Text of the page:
The objective of this research was twofold.
First, it sought to build a profile of individuals with autism spectrum disorder (ASD) based on the scientific literature, according to the populations on the autism spectrum as defined by the DSM-5, convergent and divergent definitions of the characteristics attributed to these individuals, and the common differences and similarities of people with the disorder. The second objective was to describe the perceptions held by people with ASD, their families and the professionals who work with them in an attempt to clarify the similarities and differences that emerge from the information obtained from the literature review.
The most striking results included the degree of difficulty experienced by families regarding access to services.
A systematic review of the literature was conducted to build a profile of individuals with ASD, allowing us to highlight the consistencies and contradictions of the research that has been carried out to date. Ten PhD students and a researcher from Cégep du Vieux-Montréal each explored one of the following specific topics: a) prevalence and diagnosis, b) health, c) family, d) effective interventions, d) educational childcare, e) the school environment, f) adolescence, g) adult life, h) political and legal issues.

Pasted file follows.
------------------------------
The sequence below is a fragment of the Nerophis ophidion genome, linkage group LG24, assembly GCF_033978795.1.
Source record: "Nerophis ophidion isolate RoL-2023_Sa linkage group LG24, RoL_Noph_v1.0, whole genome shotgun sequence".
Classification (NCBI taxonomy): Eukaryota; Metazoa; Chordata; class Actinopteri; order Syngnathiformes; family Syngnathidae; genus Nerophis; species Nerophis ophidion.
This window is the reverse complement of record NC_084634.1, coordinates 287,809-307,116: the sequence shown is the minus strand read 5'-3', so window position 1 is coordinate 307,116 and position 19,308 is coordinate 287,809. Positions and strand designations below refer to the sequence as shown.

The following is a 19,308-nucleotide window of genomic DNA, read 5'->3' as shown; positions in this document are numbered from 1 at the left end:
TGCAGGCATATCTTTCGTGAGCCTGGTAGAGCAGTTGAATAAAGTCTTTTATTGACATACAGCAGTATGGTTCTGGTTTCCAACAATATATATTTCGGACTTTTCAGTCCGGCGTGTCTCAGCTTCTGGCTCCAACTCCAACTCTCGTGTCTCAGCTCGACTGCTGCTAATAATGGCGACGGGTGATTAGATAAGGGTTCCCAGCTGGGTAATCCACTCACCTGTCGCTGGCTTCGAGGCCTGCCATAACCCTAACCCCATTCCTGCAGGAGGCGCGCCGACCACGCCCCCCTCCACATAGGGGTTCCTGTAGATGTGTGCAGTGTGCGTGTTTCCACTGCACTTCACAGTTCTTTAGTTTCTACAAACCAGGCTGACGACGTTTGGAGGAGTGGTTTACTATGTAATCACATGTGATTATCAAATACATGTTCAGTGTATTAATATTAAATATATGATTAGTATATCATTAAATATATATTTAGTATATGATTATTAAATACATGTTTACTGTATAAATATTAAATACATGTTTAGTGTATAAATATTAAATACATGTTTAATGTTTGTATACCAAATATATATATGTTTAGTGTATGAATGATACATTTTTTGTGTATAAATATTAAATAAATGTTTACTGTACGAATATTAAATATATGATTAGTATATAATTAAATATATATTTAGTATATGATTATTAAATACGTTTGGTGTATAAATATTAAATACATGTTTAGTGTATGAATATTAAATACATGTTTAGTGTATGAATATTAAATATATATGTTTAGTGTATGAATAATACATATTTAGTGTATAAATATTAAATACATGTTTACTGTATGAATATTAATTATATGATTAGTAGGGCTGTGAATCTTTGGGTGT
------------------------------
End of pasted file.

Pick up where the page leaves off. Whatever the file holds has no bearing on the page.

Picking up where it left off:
Two analyses, one qualitative and the other quantitative, were carried out with the goal of describing the perceptions held by people with ASD, their families and the professionals who work with them. The findings identified a number of priority themes for future research and intervention. The most striking results included the degree of difficulty experienced by families regarding access to services, including respite services that meet their children’s needs, and support services throughout the lives of their children (support staff in childcare settings, introduction of special measures in schools, help with the transition between different school settings and to the workforce).
Nathalie Poirier, Université du Québec à Montréal
Deposit of the research report: April 2014